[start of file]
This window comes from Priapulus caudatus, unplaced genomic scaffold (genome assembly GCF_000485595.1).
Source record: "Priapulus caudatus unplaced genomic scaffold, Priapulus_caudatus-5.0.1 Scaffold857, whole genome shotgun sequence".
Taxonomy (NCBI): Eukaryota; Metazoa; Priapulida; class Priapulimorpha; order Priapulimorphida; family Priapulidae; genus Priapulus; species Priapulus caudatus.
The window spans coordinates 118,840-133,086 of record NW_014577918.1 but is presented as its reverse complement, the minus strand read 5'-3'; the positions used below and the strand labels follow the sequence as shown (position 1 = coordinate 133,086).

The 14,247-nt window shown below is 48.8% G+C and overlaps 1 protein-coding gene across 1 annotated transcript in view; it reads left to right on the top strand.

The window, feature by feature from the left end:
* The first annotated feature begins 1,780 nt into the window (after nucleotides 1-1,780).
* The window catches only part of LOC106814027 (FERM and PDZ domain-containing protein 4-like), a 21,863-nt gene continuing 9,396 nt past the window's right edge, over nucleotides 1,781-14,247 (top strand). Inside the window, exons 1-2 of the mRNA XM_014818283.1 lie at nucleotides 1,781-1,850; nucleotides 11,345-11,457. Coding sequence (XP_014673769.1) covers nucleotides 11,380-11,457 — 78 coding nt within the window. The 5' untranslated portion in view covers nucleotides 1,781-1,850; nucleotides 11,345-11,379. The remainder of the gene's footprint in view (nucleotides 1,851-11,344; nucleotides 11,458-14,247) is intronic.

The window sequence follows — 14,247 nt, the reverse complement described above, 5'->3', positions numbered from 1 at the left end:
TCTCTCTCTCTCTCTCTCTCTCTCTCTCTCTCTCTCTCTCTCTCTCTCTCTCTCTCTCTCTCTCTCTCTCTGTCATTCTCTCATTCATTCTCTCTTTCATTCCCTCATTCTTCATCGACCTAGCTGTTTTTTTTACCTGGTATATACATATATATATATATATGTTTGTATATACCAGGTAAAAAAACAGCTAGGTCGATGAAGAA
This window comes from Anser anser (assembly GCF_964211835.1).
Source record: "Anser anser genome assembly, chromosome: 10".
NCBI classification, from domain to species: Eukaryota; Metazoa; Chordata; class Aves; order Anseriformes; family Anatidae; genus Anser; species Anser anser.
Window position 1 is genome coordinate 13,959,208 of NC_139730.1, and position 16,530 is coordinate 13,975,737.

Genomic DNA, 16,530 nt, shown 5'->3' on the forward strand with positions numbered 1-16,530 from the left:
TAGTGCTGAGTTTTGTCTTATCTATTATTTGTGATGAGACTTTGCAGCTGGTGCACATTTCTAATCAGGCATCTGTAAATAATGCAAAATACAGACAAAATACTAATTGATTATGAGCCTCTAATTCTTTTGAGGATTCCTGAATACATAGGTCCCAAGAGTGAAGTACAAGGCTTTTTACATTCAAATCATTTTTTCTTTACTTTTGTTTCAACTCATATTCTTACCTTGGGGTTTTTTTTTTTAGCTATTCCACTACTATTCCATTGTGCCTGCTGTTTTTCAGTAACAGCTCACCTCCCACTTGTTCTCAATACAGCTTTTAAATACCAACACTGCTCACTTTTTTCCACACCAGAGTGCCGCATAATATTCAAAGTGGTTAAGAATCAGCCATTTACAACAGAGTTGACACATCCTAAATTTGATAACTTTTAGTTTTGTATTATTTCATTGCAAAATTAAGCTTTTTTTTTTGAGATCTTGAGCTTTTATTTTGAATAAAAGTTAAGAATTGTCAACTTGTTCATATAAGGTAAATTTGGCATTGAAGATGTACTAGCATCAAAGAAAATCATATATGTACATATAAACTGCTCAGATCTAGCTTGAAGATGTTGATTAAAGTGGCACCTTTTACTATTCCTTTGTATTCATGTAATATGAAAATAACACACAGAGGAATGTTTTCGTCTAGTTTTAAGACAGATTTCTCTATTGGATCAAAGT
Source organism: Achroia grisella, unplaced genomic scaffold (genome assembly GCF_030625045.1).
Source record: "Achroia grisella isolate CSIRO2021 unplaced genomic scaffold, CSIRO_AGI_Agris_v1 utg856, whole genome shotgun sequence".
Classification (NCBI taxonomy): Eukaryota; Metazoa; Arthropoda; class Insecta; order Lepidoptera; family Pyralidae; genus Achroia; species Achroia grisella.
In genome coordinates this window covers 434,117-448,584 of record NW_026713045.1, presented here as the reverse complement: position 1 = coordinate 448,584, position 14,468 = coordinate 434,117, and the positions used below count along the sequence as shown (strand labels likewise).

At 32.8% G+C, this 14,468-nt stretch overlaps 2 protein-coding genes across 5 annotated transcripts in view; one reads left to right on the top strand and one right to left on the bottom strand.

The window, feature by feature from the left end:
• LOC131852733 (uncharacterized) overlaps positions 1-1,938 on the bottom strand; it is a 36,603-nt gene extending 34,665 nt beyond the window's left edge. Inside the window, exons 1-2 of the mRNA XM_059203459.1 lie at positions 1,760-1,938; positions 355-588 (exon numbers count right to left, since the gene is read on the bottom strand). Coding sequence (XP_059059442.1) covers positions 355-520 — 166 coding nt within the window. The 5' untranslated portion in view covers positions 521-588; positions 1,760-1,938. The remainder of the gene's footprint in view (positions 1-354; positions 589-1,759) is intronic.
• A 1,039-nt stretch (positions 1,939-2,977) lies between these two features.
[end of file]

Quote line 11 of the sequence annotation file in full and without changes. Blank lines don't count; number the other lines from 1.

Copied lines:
This window comes from Anser anser (assembly GCF_964211835.1).